My mom and sis-in-law live in the country. I like it there. A lot. I'd move in a skinny minute if we didn't need to have access to resources like pdocs and therapies and such. I've always been a country gal at heart which is funny because my sisters prefer the city life.
Not me. Give me green. OK, not pine pollen green, but anything green and living and photosynthesizing. Give it to me. And give me big open spaces and wide vistas. And sky! Lawdy, I need me some SKY! Huge fluffy clouds or evil, brooding storm clouds, I don't care. Just give me sky that meets the earth in a 180 degree panoramic view and I'm happy as a clam. Just slap-my-fanny-and-call-me-nanny happy. LOVE it.
The best part about sky? Stars.
Oh.my.stars. In the country there are stars. The kind of stars where you go outside and your eyes adjust to the night light and you look up into the black of the night and at first only a few stars pop out and twinkle. Then you breathe deep and let out a slow exhale all while gazing at the sky and five hundred more stars appear and they have depth and dimension, color and variation. If you stay out there long enough you'll hear some bats and an owl, see the glowing eyes of some possums and you'll see even more stars. So many stars that the sky seems bright, heavy and almost crushing because it is so full of STARS!
And if you like to do some existential thinking (which i do), you can look up at those stars while you get a little goose-pimply chill from the cool night breeze and maybe an absentminded slap on the left arm to whap the thirsty mosquito that has considered you as his dinner and you can ponder life. Hundreds of thousands of solar systems in hundreds of thousands of galaxies in hundreds of thousands of universes all hanging among those stars. And you're sitting on a stoop, very much alive, very much surrounded by other living things so much so that the air is heavy with the scent of green and life and you think there just HAS to be more to this life than this stoop in the country. Those stars. Just look at all those stars!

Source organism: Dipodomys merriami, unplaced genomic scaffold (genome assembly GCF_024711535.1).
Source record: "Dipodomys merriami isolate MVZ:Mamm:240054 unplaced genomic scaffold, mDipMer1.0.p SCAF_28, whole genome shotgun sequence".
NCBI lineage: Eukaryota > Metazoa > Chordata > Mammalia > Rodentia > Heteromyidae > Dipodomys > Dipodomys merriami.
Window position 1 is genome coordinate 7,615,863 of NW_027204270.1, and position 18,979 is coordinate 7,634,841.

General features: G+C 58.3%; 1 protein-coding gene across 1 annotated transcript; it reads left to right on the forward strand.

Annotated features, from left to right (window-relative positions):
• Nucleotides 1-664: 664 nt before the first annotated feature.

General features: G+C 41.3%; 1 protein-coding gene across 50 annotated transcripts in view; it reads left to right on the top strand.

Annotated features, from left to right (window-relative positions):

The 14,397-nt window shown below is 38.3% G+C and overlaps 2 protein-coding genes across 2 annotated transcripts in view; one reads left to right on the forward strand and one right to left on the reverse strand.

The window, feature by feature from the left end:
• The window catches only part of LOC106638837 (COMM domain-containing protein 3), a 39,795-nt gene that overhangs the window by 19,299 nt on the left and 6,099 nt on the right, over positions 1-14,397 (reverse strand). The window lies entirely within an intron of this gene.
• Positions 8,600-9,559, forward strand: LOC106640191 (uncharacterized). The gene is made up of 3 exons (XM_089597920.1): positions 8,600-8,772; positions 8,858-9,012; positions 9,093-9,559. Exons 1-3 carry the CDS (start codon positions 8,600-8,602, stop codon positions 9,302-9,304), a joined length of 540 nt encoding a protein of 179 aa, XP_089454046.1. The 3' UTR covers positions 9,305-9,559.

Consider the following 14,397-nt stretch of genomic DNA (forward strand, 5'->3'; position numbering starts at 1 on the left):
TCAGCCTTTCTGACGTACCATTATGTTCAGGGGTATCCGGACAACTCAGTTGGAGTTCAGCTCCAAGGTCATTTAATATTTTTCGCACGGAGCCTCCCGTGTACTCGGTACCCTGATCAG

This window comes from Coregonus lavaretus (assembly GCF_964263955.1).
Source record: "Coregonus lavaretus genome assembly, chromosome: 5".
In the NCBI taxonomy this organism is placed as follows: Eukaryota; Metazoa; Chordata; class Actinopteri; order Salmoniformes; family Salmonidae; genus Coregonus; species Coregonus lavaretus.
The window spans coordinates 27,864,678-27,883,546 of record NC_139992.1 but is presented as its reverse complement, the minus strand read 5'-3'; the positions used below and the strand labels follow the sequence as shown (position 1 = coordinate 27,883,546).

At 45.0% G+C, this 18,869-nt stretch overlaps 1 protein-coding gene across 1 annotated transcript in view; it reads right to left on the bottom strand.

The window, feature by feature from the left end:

Then a dog will bark you out of your reverie and someone will come looking for you because they need something and you'll snap back to reality, shuffle your aching, stiff bum off the stairs and go back in, in to life.
Sissy being gone is like sitting on that stoop in the country, gazing at the stars and thinking grandiose, existential thoughts. I feel so huge and so tiny, so capable and strong yet so frail, so full of life and also so empty. I feel like everything is out there for the taking, nothing is unavailable to me, the world is my oyster and I can accomplish anything. I feel so alive, so energized, so safe, so free.
Eventually, I'll have to go back inside.
I wish it was possible to have this vitality with Sissy as part of the picture. I wish she wanted that reality for herself. For now, I'll just enjoy the stars.
my favorite poem - which I have also sung with my college choir in what now seems like another lifetime. Ever since, I've not been able to read this poem without hearing the tune we sang it to. eight part a capella chamber music. amazing.
Choose Something Like a Star
by Robert Frost - 1947
O Star (the fairest one in sight),
We grant your loftiness the right
To some obscurity of cloud --
It will not do to say of night,
Since dark is what brings out your light.
Some mystery becomes the proud.
But to be wholly taciturn
In your reserve is not allowed.
Say something to us we can learn
By heart and when alone repeat.
Say something! And it says "I burn."
But say with what degree of heat.
Talk Fahrenheit, talk Centigrade.
Use language we can comprehend.
Tell us what elements you blend.
It gives us strangely little aid,
But does tell something in the end.
And steadfast as Keats' Eremite,
Not even stooping from its sphere,
It asks a little of us here.
It asks of us a certain height,
So when at times the mob is swayed
To carry praise or blame too far,
We may choose something like a star
To stay our minds on and be staid.